With regard to work injuries, why do we need to pay particular attention to the particular types of injuries we are talking about and in the context of indigenous and vulnerable people?

When it comes to work injuries, we talk more than musculoskeletal injuries and trauma from physical stress, falls, trips, slips, and collisions of moving objects at work. Occupational diseases due to environmental factors such as psychological stress, chemical and biological exposure, heat, electricity and noise remain common.

Indigenous workers are now strongly represented in dangerous industries such as agriculture, coal mines, construction and community welfare services, and medical services. Despite the increasing number of indigenous staff employed in these environments, we do not understand their work-related injuries and illnesses.

In general, Australia has an ever-increasing number of occupational accidents, with over 100,000 serious claims per year, and currently has a median six-week holiday for each claim. According to my research, historically, indigenous workers who have been previously exposed to physical trauma, uranium and other mining exposures, environmental biological exposures, and persistent organic pollutants in a variety of international occupational environments. Research was limited.

The work environment for indigenous peoples is changing dramatically, suggesting that the increasing mental health vocational conditions we are witnessing worldwide will also be reflected in indigenous communities. However, there are currently no data available to identify indigenous occupational accidents in Australia. This information is needed to support indigenous peoples’ involvement and workforce maintenance and to understand the growing problems in unreviewed indigenous peoples’ situations.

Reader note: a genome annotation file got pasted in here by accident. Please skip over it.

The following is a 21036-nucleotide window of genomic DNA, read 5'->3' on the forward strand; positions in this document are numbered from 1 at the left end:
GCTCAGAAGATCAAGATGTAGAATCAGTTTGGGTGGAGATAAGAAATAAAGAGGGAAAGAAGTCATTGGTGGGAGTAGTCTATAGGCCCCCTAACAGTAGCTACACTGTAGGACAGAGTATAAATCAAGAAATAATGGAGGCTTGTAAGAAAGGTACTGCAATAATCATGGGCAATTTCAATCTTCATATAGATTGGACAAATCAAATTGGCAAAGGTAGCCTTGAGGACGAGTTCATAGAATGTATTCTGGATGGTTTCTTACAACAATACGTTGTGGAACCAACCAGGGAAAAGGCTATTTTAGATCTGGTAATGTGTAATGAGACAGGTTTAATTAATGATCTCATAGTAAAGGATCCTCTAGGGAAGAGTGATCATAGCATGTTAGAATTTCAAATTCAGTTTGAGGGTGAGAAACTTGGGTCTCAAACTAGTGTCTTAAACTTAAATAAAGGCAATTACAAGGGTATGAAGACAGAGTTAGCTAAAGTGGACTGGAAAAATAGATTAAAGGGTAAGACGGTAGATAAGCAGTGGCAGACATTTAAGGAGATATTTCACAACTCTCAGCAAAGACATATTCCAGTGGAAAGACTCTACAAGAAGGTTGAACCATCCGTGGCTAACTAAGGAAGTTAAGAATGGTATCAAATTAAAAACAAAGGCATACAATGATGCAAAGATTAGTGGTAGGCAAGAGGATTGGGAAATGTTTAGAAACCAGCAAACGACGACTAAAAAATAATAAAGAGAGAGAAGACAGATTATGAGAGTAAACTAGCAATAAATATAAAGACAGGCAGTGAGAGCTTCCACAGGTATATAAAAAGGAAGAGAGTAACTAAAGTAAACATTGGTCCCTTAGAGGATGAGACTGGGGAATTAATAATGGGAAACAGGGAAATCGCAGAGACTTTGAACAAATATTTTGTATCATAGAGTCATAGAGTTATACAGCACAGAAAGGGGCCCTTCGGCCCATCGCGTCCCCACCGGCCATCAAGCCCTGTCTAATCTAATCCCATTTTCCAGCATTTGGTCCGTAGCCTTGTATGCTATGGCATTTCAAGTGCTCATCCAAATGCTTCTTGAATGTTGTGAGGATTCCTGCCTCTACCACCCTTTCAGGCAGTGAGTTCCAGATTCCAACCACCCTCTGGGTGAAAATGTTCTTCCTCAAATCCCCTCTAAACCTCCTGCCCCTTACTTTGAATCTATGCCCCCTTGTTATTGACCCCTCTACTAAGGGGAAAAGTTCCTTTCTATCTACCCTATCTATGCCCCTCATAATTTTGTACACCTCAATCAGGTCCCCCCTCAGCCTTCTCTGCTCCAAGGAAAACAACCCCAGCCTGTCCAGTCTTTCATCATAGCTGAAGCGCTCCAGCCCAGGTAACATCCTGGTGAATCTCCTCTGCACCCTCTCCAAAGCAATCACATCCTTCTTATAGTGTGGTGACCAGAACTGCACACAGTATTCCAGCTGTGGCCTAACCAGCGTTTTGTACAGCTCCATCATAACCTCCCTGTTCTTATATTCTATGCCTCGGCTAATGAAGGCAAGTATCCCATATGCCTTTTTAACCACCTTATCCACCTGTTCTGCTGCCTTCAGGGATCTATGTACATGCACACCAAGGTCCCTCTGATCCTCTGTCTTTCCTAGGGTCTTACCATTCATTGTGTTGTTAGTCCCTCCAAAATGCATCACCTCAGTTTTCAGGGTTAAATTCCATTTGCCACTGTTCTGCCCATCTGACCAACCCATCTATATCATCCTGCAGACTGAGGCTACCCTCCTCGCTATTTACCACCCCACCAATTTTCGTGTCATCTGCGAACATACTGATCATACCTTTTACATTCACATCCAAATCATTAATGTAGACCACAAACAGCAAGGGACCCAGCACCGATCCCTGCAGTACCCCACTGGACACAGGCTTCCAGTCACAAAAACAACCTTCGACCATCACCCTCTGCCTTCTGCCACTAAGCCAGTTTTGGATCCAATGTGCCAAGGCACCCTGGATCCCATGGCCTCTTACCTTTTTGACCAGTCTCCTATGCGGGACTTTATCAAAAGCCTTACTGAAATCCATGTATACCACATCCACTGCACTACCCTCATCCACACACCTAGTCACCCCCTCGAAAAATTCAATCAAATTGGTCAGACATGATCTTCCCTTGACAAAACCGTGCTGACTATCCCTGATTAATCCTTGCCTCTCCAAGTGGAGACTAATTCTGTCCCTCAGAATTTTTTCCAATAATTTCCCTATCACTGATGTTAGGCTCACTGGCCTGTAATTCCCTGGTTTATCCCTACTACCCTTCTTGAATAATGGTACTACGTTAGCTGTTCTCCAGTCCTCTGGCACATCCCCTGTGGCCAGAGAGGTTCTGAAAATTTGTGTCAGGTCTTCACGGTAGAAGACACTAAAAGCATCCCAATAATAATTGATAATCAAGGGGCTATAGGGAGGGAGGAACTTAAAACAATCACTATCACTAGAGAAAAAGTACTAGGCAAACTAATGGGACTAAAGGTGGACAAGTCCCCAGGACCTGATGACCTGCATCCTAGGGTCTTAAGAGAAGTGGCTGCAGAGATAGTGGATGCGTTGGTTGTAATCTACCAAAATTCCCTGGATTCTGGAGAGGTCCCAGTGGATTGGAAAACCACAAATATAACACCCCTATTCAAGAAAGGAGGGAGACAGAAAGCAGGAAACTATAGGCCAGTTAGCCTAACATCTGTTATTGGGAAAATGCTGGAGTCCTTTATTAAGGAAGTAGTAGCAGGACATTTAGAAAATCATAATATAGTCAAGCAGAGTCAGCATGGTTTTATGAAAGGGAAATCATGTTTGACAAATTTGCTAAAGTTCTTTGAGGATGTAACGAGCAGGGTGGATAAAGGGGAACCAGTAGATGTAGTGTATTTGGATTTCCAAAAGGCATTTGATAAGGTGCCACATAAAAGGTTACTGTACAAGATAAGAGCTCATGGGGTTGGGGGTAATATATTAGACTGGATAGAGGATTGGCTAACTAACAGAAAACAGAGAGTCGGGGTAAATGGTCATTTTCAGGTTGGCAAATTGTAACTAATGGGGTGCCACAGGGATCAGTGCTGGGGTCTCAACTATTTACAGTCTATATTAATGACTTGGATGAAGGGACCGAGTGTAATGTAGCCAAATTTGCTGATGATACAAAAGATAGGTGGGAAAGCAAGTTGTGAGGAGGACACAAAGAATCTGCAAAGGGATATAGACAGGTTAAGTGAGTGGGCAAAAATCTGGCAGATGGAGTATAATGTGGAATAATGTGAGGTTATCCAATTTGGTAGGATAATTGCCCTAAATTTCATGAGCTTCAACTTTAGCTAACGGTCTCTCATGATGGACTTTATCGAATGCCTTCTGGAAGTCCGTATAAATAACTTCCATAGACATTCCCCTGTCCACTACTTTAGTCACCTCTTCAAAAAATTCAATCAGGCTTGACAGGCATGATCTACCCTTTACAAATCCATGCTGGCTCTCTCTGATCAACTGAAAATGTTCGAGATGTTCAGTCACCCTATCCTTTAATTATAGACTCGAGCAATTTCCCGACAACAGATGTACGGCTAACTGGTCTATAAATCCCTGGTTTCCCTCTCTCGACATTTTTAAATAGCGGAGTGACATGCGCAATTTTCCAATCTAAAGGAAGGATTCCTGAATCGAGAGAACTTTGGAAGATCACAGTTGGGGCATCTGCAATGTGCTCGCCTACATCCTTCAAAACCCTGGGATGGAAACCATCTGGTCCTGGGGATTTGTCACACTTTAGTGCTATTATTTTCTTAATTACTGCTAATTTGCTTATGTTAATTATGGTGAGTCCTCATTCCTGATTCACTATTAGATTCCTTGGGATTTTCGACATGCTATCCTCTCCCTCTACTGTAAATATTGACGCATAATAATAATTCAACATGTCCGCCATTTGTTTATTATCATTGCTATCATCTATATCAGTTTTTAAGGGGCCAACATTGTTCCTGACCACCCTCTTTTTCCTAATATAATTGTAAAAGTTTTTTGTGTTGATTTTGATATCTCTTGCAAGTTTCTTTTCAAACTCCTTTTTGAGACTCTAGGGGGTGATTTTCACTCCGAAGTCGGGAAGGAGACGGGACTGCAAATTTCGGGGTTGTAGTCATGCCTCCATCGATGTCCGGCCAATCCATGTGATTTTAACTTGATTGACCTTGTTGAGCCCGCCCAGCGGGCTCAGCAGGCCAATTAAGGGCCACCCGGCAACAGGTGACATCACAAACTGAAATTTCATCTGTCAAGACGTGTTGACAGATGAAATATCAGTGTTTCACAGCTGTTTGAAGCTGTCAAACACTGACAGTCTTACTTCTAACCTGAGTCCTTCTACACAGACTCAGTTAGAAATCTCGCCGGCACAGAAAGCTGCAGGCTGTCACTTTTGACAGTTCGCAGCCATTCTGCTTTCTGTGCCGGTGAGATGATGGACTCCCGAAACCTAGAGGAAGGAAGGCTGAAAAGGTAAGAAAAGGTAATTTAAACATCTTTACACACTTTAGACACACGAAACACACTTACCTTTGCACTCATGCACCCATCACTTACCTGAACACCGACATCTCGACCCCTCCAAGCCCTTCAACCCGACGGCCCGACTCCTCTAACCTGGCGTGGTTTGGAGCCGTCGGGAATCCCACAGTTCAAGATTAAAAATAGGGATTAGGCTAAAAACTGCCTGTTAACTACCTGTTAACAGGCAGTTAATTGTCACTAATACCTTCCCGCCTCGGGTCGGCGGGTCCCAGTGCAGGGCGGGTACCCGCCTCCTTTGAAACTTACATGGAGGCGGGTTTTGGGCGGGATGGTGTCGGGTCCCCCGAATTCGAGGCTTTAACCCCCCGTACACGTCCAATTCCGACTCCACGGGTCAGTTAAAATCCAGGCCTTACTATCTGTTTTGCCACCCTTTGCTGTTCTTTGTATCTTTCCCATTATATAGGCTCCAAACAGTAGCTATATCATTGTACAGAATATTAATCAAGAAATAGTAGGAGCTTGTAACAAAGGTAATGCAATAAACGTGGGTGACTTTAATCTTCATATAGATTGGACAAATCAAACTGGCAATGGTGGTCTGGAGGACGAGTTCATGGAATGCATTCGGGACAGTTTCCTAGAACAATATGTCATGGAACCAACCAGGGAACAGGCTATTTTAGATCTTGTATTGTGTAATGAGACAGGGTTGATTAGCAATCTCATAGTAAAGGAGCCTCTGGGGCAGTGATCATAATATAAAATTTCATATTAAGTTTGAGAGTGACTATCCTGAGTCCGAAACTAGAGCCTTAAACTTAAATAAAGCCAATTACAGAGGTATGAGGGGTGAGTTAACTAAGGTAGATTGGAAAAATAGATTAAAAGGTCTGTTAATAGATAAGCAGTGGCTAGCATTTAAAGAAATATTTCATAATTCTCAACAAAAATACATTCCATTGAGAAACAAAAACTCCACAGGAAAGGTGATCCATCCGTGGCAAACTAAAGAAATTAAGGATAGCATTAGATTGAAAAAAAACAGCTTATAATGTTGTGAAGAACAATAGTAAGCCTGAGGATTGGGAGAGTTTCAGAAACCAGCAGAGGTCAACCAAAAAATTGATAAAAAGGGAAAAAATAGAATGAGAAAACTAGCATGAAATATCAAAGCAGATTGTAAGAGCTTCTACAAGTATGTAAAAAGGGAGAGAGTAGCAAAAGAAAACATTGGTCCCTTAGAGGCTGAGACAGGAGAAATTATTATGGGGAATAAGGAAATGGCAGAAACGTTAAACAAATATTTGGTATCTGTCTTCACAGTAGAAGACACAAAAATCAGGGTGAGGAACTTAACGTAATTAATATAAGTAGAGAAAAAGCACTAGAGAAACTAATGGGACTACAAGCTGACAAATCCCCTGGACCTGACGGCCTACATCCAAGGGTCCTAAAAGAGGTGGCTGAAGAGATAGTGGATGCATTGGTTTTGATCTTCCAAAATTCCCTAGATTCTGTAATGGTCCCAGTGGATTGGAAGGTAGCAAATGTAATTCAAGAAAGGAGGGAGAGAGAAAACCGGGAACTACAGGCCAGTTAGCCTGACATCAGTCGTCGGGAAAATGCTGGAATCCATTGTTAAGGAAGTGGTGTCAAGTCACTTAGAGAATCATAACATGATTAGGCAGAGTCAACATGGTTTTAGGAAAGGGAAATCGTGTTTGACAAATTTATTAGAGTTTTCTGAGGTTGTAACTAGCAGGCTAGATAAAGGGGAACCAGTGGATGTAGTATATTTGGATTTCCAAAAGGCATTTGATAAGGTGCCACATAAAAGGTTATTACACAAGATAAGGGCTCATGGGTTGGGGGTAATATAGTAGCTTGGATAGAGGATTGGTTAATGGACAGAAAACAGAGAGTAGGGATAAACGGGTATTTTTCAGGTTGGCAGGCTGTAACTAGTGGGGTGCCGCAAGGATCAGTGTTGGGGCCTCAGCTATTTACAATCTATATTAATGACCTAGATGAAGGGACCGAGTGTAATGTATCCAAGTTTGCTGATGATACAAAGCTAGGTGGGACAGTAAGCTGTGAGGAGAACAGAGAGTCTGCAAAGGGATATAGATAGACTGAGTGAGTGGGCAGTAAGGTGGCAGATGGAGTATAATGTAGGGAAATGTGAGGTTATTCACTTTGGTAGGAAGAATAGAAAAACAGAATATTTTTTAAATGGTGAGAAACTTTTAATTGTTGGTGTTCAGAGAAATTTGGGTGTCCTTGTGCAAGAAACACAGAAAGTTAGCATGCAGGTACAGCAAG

How does Australia’s indigenous peoples’ health care system compare to other countries? What elements can be taken from other systems that work well in Australia?

As a former non-executive director of the Institute Urban Individual Health (IUIH) Based in Brisbane, I regularly admit that the elements of IUIH are based on the Urban Indian Health Institute in Seattle. Also, as part of the IUIH delegation, we visited Alaska-based Nuka Health System in 2018 to see Alaska Natives’ primary health care models and medical services managed in the southeastern Queensland region. Brought back what I learned to improve.

From my experience, Australia can translate lessons from the international healthcare system into successful new programs. We believe that occupational hygiene is another area where we can take lessons from abroad and transform them into better data systems, research agendas, educational programs, and clinical models of care for indigenous and non-indigenous Australians.